the warp and weft of the American vernacular


Although he is one of the most important American photographers of his generation, Lee Friedlander remains an enigma. Born in Washington in 1934, he came to prominence in 1967 in the “New Documents” exhibition at the Museum of Modern Art, which featured his work alongside that of Garry Winogrand and Diane Arbus.

All three photographers were inheritors of the documentary photography tradition. This genre of photography began during the 1930s, when image-makers such as Walker Evans and Berenice Abbott were inspired to document the Great Depression’s bleak and shocking counter-narrative to the American Dream. Influenced by the ideas of modernism, these photographers focused on the gritty, unromantic, quotidian detail of the world around them.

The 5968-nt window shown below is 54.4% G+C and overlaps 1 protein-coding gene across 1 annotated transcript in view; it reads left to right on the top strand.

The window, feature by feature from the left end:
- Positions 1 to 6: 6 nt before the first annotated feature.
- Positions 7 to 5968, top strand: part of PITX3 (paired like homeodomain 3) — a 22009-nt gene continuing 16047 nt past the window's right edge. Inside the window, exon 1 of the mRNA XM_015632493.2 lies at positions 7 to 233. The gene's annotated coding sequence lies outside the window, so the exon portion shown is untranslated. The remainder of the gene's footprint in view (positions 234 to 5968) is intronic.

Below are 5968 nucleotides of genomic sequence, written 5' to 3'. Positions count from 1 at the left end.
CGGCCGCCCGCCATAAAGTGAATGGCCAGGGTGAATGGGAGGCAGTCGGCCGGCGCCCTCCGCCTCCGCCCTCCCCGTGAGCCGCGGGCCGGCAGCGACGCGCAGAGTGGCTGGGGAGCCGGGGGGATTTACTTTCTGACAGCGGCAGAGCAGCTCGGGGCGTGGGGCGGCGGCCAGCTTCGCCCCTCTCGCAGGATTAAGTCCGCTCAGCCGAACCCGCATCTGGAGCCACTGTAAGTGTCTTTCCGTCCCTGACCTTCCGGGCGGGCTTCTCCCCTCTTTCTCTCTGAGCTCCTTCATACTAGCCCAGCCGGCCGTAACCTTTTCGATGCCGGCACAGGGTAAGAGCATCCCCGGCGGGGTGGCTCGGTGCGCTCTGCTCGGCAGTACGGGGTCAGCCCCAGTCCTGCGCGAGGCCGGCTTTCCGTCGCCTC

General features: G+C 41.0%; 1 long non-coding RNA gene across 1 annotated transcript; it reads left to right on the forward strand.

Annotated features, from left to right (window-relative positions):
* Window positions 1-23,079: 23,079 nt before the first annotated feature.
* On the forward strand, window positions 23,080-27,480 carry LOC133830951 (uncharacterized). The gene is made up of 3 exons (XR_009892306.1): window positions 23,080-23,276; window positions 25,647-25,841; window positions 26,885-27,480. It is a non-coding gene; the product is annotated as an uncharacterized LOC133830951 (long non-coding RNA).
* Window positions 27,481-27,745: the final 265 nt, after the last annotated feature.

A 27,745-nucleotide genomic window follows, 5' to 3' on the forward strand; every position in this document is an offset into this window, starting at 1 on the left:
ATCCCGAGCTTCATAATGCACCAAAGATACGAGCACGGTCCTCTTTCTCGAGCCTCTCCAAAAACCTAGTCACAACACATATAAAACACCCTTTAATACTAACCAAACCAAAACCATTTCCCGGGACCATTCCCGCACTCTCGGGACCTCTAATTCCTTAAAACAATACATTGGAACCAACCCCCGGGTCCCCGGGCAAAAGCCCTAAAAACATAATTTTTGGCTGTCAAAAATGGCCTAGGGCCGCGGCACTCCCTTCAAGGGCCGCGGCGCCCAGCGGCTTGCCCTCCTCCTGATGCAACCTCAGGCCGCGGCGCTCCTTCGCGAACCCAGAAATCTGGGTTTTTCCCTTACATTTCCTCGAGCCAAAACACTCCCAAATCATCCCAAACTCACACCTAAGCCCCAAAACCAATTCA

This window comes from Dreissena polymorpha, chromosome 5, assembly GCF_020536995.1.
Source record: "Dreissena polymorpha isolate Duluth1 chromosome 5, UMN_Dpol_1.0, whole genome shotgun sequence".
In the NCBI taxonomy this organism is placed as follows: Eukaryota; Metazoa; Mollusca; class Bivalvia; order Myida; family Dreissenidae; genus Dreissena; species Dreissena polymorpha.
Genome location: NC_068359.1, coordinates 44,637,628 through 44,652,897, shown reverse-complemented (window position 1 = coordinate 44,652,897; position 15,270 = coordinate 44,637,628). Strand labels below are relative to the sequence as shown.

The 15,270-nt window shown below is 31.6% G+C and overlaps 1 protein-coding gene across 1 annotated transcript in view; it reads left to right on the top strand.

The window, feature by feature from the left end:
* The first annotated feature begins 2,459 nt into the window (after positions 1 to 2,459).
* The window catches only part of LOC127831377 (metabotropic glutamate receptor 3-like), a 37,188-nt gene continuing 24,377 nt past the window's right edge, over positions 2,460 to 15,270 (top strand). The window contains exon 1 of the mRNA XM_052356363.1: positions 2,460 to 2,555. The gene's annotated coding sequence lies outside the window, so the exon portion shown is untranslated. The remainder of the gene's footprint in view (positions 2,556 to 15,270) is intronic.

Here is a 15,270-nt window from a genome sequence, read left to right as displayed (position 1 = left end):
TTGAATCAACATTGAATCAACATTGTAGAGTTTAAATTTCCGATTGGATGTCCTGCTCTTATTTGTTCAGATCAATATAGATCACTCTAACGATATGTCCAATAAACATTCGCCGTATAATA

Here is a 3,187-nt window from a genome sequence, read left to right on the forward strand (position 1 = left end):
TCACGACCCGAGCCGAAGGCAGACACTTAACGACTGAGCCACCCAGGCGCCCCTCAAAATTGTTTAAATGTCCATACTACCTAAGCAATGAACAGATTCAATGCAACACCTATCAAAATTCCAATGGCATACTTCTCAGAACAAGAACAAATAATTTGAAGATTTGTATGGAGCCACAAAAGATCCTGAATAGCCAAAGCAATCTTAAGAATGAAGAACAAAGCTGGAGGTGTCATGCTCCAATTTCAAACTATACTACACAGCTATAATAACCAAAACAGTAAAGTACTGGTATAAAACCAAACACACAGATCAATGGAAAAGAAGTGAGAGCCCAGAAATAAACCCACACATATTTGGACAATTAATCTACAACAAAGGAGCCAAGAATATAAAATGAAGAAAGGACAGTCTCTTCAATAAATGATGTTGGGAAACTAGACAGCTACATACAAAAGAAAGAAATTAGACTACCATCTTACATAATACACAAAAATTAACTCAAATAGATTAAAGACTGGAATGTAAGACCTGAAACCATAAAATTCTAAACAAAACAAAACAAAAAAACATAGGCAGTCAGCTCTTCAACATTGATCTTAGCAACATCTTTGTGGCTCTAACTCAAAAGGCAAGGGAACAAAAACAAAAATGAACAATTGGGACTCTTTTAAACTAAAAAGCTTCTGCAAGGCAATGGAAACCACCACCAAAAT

Arbus’s illuminations of social misfits and Winogrand’s wide-angle snapshots of edgy, agitated crowd scenes clearly belong to this genre of social reportage. Superficially, Friedlander fits in there too. With a repertoire of subjects ranging from street scenes to nudes, self-portraits and factory workers, he has spent decades documenting the warp and weft of the American vernacular.

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